Priority Sector Lending

7th September, 2013

By Mohan Gadgil

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“Priority Sector Lending’ is a unique feature of Indian Banking or rather financing system. In fact, it is the ‘Directed Finance’. Aptly mentioned in the Report of International Finance Corporation on ‘Needs, Gaps & Way Forward-MSME Finance in India’, published in November 2012, “The higher share of bank supply can be attributed to Priority Sector Lending.”

Truly enough, this is a major Public Policy aimed at providing adequate finance to those sectors who provide maximum employment and at the same time are weak and vulnerable . Over the 45 years, [It was in July 1968, PSL was introduced] success of Priority Sector Lending is noteworthy. After nationalization of banks on 20th July 1969, it got boost to finance priority sector in an orderly manner. On the basis of recommendations of Dr. K.S. Krishnamurthy, all banks were advised to achieve the target of priority lending at 40% of aggregate bank advances by 1985 for the first time.

In the year 1972, description of Priority Sector was formalized. For the first time in 1980, the RBI Working Group suggested to rope-in Private Banks also in PSL. The Narasimham Committee, in the Year 1991, recommended focusing on small & marginal farmers, tiny [micro] industry sector, small business & transport operators, village and cottage industries, rural artisans and other weaker sections. The Malegam Committee suggested to revisit PSL guidelines.

On the basis of recommendations of PR Nayak Committee, a special package was devised by RBI, during April 1993, to ensure adequate and timely credit to this sector. The guidelines mainly include eligible borrowers, method of assessment of working capital, operating cycle, borrowers’ margin etc.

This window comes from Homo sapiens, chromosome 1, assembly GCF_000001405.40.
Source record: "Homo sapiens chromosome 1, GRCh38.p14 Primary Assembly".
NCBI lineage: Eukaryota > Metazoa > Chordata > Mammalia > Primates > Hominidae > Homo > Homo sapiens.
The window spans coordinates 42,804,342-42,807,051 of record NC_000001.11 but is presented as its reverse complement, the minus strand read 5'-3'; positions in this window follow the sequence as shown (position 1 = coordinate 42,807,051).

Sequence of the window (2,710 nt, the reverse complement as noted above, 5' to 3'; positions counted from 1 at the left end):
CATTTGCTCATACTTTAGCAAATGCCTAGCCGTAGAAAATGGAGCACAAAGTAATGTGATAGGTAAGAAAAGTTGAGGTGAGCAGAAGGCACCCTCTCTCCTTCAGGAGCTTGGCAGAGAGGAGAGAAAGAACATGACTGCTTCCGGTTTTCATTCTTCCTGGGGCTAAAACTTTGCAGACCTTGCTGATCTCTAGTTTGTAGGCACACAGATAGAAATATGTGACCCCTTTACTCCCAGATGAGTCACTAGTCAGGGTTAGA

Credit Guarantee Fund Trust for Micro and Small Enterprises (CGTMSE) was set up by Govt. of India to make credit available to small scale industry, without the hassles of collaterals /third party guarantee.

On 25th August 2011, Nair Committee was constituted by RBI to examine the existing classification under PSL and also to suggest revised guidelines with regard to PSL classification and related issues. On 21st Feb. 2012 the Report was submitted by Nair Committee to RBI.

Comments were sought by RBI on Nair Committee Report. COSIA had suggested that alongwith Public and Private Banks, the Foreign Banks also be mandated to provide 40 % of their total ANBC (Adjusted Net Bank Credit)and not 32% to MSEs and other, sectors under PSL. RBI has endorsed COSIA’s suggestion and has issued guidelines to that effect.

The PSL Cover Story provides the up to date RBI Guidelines vis-à-vis statistics for last few years. This will be of interest to our readers.